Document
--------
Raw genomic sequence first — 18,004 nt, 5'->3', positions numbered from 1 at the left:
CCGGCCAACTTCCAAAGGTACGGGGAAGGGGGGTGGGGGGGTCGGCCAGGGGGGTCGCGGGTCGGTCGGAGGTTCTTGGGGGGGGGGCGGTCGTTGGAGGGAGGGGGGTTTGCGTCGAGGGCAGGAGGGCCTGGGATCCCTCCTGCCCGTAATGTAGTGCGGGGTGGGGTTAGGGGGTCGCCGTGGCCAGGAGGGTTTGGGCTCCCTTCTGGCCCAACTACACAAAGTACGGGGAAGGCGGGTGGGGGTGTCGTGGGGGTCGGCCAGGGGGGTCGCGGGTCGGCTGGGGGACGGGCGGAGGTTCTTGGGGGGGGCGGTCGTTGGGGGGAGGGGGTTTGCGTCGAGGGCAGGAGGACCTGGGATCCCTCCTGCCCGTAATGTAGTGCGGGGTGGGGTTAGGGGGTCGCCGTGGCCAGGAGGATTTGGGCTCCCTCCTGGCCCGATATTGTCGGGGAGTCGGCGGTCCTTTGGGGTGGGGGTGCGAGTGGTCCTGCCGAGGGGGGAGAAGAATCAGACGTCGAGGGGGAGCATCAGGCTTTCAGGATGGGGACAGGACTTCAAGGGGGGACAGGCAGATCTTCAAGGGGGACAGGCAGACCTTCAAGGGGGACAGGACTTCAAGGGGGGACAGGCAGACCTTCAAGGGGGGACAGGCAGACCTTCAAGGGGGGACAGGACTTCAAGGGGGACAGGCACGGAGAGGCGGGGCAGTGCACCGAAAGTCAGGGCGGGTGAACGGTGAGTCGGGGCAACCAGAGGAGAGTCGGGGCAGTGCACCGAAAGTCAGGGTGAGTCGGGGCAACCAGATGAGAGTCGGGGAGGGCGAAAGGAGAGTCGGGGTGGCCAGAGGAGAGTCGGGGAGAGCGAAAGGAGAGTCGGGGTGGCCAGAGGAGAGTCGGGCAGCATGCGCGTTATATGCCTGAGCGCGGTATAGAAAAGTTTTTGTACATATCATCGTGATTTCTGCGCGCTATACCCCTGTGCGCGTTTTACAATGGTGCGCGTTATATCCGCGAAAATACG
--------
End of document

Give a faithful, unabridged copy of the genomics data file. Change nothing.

Raw genomic sequence first — 18,004 nt, 5'->3', positions numbered from 1 at the left:
CCGGCCAACTTCCAAAGGTACGGGGAAGGGGGGTGGGGGGGTCGGCCAGGGGGGTCGCGGGTCGGTCGGAGGTTCTTGGGGGGGGGGCGGTCGTTGGAGGGAGGGGGGTTTGCGTCGAGGGCAGGAGGGCCTGGGATCCCTCCTGCCCGTAATGTAGTGCGGGGTGGGGTTAGGGGGTCGCCGTGGCCAGGAGGGTTTGGGCTCCCTTCTGGCCCAACTACACAAAGTACGGGGAAGGCGGGTGGGGGTGTCGTGGGGGTCGGCCAGGGGGGTCGCGGGTCGGCTGGGGGACGGGCGGAGGTTCTTGGGGGGGGCGGTCGTTGGGGGGAGGGGGTTTGCGTCGAGGGCAGGAGGACCTGGGATCCCTCCTGCCCGTAATGTAGTGCGGGGTGGGGTTAGGGGGTCGCCGTGGCCAGGAGGATTTGGGCTCCCTCCTGGCCCGATATTGTCGGGGAGTCGGCGGTCCTTTGGGGTGGGGGTGCGAGTGGTCCTGCCGAGGGGGGAGAAGAATCAGACGTCGAGGGGGAGCATCAGGCTTTCAGGATGGGGACAGGACTTCAAGGGGGGACAGGCAGATCTTCAAGGGGGACAGGCAGACCTTCAAGGGGGACAGGACTTCAAGGGGGGACAGGCAGACCTTCAAGGGGGGACAGGCAGACCTTCAAGGGGGGACAGGACTTCAAGGGGGACAGGCACGGAGAGGCGGGGCAGTGCACCGAAAGTCAGGGCGGGTGAACGGTGAGTCGGGGCAACCAGAGGAGAGTCGGGGCAGTGCACCGAAAGTCAGGGTGAGTCGGGGCAACCAGATGAGAGTCGGGGAGGGCGAAAGGAGAGTCGGGGTGGCCAGAGGAGAGTCGGGGAGAGCGAAAGGAGAGTCGGGGTGGCCAGAGGAGAGTCGGGCAGCATGCGCGTTATATGCCTGAGCGCGGTATAGAAAAGTTTTTGTACATATCATCGTGATTTCTGCGCGCTATACCCCTGTGCGCGTTTTACAATGGTGCGCGTTATATCCGCGAAAATACG